A recent temperature reconstruction of global annual temperature shows Early Holocene warmth followed by a cooling trend through the Middle to Late Holocene [M13]. This global cooling is puzzling because it is opposite from the expected and simulated global warming trend due to the retreating ice sheets and rising atmospheric greenhouse gases. Our critical reexamination of this contradiction between the reconstructed cooling and the simulated warming points to potentially significant biases in both the seasonality of the proxy reconstruction and the climate sensitivity of current climate models.

    So L14 has already pointed out the possible M13 sesonal and hemispheric bias. They, hower, looked at SST reconstructon biases only. Look at Figure3 in L14: it has been known that N hemisphere models (3B) do match Marcott (3A) at least in sign.

    However, note that the total cooling shown by M13 from the peak of Holocene (ca 7ka BP) to the LIA dip, is some 0.5-0.6 degC only. Not 1.4C as the 'skeptical' blog clearly exaggerated. BTW, that latter graph is hardly readable with 4 plots superposed. The obliquity plot has nothing to do with the rest of the plots because Milankovic forcings do not have direct effect on global temperature, they only produce variations in Arctic temperatures. However 'skeptics' have superimposed and scaled the obliquity plot only to suggest to uninformed that obliquity is in direct correlation with temperature shown by M13, maybe to justify the bogus 'neo-glacial' label there. My 'uninformed' question would be then: why the obliquity is so different than T in the very first section of it labeled 'pre-boreal' (whatever that mysterious term means)? Logical answer: because the obliquity has nothing to do with this picture and does not belong there.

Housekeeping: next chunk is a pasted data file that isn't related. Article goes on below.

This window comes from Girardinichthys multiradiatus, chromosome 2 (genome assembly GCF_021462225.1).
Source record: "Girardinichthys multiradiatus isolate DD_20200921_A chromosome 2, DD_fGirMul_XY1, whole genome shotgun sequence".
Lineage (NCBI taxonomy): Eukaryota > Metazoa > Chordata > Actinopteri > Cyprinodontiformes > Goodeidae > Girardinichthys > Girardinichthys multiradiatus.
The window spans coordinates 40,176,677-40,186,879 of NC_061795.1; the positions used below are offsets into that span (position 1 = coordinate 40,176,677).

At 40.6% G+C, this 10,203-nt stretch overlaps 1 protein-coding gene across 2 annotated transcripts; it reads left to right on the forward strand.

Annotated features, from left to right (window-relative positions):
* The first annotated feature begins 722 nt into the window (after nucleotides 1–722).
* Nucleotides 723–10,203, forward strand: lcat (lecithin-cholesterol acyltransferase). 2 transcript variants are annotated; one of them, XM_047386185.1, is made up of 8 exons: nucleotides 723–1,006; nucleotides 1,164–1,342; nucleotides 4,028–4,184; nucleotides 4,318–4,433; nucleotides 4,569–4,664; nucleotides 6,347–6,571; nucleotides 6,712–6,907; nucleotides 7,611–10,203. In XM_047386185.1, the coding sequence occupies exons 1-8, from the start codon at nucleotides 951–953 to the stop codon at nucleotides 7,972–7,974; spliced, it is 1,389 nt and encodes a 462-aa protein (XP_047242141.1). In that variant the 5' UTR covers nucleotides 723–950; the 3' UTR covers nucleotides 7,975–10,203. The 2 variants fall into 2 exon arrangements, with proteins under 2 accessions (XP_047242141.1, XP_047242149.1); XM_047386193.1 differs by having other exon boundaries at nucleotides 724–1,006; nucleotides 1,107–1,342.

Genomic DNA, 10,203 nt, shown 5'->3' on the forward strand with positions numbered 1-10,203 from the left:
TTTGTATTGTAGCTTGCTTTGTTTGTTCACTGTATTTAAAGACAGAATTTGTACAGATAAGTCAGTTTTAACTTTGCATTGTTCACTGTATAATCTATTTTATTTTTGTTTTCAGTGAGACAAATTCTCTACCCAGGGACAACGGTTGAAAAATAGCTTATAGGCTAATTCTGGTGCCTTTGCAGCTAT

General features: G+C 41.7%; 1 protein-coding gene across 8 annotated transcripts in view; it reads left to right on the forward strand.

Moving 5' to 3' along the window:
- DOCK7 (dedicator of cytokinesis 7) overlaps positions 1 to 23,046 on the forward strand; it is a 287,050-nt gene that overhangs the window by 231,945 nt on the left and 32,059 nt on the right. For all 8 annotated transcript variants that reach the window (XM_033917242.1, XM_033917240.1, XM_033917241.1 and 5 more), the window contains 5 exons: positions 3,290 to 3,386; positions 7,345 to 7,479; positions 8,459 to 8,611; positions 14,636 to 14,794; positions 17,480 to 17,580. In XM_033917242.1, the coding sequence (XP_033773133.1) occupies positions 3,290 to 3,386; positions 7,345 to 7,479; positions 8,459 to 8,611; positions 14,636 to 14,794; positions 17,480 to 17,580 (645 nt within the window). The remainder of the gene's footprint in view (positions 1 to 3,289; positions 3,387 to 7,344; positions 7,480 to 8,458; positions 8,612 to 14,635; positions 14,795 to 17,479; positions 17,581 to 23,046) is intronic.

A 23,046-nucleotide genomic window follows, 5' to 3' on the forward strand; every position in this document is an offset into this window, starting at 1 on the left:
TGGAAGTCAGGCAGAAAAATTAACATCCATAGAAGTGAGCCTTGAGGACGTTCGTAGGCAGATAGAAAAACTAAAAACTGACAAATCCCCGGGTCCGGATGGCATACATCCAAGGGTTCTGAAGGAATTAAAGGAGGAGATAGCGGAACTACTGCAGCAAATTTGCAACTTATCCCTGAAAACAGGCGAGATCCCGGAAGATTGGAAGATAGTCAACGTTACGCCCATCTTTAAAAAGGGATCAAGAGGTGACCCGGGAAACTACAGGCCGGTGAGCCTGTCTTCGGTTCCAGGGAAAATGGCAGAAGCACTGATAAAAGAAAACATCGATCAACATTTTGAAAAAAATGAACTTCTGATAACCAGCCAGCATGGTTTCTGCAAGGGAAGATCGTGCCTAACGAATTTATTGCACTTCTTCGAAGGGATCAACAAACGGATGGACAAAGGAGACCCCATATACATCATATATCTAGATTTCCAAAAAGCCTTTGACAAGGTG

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  6. Chriskoz, yes fair criticism of the composite graph. However its very, very difficult to understand the article without some sort of graph, and it was something I had come across, and at least it showed broadly what was going on.